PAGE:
I have just acquired a copy of the Norwich Mercury and Yarmouth, Lynn and Ipswich Herald for Saturday December 9th 1815. I love old newspapers and I particularly enjoy regional ones where the preoccupations of the readers are not always those of London folk.
These two advertisments caught my eye first. The top one is for a new stagecoach "The Day" running out of the Rampant Horse inn in Norwich. Rampant Horse Street is still there, although the inn is long gone, and you often hear visitors commenting on the strange name. The proprietors promise the journey can be done in fourteen hours - and assure us there are only four "insides" or inside passengers for added comfort. The owners include Richard Gurney - doubtless a relative of the Gurney banking family and Ann Nelson & Son - a good Norfolk name and an interesting example of the involvement of women in the stagecoach business.
Below it is a charming ilustration of a "Thieves' Alarm" - advertised as being more humane than man traps and spring guns. The inventor has patented something that looks like a cross between a trip wire and a shop door bell - yours for a mere 30 shillings.
There are two adverts for schools in the paper. Here is the one for young ladies -
Miss Ditchell does not give any information about the numbers of young ladies at her establishment, although the range of ages suggests a reasonable size, nor does she tell us what is taught. For 30 guineas (£31 and ten shillings) I would expect a varied curriculum!
1815 was Waterloo year and there are two items of relevance, plus part of a series on the Life of Wellington. The mayor and town council had obviously got up a collection to buy presentation swords for leading figures in the final campaign against Napoleon and - no doubt quivering with pride - His Worship was able to report back to the council that the Duke of Wellington had written to him -
The court pages, as well as reporting on the health of King George III - still suffering from "madness" - has a brief message from St Helena where Napoleon had just been exiled.
The remark that members of Napoleon's entourage were "heartily sick" of their new abode is not surprising: St Helena was considerd to be a thoroughly unpleasant place.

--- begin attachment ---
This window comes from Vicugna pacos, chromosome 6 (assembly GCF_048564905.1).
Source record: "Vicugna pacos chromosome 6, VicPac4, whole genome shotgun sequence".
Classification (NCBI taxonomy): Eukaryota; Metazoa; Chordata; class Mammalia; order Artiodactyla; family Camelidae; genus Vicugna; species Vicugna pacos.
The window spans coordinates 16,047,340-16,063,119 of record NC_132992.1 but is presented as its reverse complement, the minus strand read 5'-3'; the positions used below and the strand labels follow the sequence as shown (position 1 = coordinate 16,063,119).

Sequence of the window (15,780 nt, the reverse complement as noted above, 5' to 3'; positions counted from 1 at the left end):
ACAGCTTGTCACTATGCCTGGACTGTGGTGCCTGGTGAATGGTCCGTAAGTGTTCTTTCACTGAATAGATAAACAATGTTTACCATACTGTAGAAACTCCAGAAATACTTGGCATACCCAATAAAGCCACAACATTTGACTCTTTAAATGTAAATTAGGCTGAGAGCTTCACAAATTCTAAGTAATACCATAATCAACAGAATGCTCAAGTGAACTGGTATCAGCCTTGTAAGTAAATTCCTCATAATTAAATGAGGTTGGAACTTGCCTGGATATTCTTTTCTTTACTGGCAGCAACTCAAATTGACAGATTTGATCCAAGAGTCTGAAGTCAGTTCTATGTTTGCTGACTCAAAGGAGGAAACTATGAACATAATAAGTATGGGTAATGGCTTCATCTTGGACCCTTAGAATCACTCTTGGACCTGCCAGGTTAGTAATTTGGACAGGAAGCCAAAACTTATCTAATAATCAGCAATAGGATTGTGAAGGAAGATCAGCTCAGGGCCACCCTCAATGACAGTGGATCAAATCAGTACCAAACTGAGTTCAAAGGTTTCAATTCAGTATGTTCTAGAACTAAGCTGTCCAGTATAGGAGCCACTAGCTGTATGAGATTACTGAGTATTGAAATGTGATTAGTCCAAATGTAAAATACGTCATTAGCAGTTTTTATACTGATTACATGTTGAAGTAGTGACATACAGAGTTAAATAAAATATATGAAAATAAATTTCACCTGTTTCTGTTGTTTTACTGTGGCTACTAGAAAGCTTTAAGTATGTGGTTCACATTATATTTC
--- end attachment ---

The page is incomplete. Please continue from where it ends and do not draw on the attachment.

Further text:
And finally, given recent concern about the quality of food in hospitals, I was interested in the advert inviting tenders to supply the General Hospital at Yarmouth. Virtually everything required, from meat to bread to port wine, must be of the "best". Salt and water must be used for the bread - not sea water; soap must be well-dried before delivery; beer should be of the quality "sold by the brewers to private families at six-pence per gallon"; sago, well sifted and free from dust and the tea must be "good Souchong". It is fascinating to read between the lines and to see to what extent food was adulterated - milk, for example, must be "neat as it comes from the cow"!
How much of these admirable provisions actually reached the patients is another matter, of course.
I am now going to settle down with a magnifying glass to read every detail of the scandalous crim.con. ("criminal conversation") case between Sir William Abdy and Lord William Cavendish Bentinck who was accused of seducing Sir William's wife, the natural daughter of Wellington's elder brother the Marquiss of Wellesley.
As this is a family blog I will spare you the details, other than to report that Lord William, after stalking Lady Abdy from London to Paris to Worthing, "rendered the unfortunate object of his illicit passion the most unhappy of women."
Labels: adulteration of food, adultery, crim.con cases, Duke of Wellington, George III, mantraps, napoleon, Norwich, Regency newspapers, St Helena, stagecoaches, Waterloo